When faced with a fractured root, the operator should ask himself or herself whether the root needs to come out. In most cases, root tip fragments should be removed in their entirety. Occasionally, a clinician will find that there is more risk to the patient from extracting the root than from leaving it in place. In general, roots from teeth that were compromised should be extracted. If the root tip is non-vital and/or infected, you run the risk of sequestrum formation by not extracting the entire root. Roots that exhibit bony replacement resorption (moth-eaten indistinct appearance on dental radiographs) can usually be left in place. In those teeth, the process of bony replacement resorption will continue until the root is replaced by remodeled bone. This situation is commonly seen in feline teeth that have Type II tooth resorption (aka- “resorptive lesions” with radiographically indistinct roots). The most common time for the author to leave a root in place is with type II resorption in lower canine teeth in cats. These teeth can make up a substantial percentage of the cross-sectional diameter of the mandible, and extraction can involve removal of a substantial amount of bone under the best of circumstances. Attempting complete extraction of these teeth risks mandibular fracture.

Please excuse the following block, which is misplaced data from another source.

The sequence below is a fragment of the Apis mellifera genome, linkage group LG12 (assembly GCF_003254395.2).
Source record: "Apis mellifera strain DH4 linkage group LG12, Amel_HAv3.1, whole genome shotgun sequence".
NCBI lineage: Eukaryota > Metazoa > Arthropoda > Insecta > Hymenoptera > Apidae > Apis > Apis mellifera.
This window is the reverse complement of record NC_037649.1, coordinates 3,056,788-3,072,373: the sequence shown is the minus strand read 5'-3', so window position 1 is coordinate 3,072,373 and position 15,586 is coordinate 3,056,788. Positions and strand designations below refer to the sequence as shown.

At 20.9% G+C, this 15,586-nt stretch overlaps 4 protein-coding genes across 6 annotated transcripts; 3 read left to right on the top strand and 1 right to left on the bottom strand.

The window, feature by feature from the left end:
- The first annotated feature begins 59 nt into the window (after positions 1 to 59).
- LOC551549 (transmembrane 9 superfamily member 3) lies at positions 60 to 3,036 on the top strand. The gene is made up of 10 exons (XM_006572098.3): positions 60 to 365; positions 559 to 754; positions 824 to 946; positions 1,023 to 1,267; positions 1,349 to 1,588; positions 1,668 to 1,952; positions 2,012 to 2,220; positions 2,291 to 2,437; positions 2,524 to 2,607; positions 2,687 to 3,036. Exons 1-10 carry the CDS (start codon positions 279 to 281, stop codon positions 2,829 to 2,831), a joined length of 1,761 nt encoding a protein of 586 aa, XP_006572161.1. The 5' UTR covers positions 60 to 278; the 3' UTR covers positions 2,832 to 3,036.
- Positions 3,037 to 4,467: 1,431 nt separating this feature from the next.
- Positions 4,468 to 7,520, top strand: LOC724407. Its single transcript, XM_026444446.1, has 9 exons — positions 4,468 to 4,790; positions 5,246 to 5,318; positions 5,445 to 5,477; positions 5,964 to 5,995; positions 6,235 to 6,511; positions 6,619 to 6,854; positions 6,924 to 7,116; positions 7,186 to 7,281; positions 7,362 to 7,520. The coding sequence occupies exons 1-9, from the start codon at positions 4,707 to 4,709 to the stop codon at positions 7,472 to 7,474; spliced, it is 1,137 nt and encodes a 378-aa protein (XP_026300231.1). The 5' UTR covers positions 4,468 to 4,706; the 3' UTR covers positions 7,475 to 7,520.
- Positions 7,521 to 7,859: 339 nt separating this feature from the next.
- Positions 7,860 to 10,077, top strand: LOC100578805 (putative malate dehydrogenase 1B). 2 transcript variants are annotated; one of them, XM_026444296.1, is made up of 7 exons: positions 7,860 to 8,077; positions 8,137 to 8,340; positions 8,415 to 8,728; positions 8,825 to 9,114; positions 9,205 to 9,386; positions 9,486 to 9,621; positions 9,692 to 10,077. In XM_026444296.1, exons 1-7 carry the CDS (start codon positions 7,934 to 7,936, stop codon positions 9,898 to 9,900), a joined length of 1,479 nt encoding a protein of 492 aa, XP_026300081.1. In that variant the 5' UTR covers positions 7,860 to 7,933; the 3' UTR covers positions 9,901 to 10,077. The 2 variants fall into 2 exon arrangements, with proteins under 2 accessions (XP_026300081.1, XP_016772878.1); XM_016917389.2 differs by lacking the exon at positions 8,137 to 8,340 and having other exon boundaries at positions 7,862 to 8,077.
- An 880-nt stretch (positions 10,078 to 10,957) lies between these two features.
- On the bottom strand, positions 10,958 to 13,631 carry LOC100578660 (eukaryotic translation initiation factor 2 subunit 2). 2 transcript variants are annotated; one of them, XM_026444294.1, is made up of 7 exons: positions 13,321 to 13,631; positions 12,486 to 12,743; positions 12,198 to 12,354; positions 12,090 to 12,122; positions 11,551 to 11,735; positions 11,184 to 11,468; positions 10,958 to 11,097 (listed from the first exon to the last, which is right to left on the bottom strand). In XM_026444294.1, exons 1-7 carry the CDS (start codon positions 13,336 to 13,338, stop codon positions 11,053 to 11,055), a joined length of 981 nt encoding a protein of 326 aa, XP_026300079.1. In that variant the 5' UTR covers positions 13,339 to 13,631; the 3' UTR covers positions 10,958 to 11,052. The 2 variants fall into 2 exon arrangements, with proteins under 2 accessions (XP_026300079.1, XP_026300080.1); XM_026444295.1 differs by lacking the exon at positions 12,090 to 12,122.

A more prudent course in this case might be to amputate the crown, atomize 2-3 mm of the root below the level of the surrounding bone, and then suture a lateral sliding flap over the extraction site. Any time a root is intentionally left in place, this fact should be entered in the patient’s medical record and the owner should be informed of the possibility of future complications. Routine crown amputation of all teeth in feline patients, with the roots left in place intentionally, is a poor practice and should be avoided unless radiographic Type II resorption is visible radiographically.